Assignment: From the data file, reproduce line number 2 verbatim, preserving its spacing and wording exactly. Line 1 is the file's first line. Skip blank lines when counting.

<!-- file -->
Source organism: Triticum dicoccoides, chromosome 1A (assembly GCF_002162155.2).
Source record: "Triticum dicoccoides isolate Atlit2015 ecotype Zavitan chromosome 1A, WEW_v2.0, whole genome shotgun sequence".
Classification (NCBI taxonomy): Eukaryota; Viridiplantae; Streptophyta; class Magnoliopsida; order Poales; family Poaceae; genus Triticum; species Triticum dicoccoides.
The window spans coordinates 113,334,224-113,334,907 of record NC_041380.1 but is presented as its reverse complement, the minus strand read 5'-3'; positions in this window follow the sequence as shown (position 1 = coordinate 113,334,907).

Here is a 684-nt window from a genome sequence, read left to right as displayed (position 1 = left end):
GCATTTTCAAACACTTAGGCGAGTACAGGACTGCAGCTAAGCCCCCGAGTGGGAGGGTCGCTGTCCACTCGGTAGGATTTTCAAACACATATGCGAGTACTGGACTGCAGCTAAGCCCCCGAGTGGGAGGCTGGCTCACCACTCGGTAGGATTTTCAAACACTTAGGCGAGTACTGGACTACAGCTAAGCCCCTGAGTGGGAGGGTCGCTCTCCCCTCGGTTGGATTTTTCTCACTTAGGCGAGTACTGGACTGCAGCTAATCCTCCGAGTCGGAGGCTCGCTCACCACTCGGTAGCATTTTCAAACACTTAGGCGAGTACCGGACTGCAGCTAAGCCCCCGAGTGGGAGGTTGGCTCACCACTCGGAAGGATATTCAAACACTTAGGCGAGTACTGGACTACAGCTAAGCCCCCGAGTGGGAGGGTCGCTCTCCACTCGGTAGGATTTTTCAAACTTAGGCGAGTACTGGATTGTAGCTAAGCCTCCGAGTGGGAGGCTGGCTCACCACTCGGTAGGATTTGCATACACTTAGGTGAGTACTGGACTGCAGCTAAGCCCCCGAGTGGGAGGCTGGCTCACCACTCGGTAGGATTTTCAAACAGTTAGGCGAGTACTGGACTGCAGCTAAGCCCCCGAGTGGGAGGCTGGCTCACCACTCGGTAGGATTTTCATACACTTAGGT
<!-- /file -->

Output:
Source record: "Triticum dicoccoides isolate Atlit2015 ecotype Zavitan chromosome 1A, WEW_v2.0, whole genome shotgun sequence".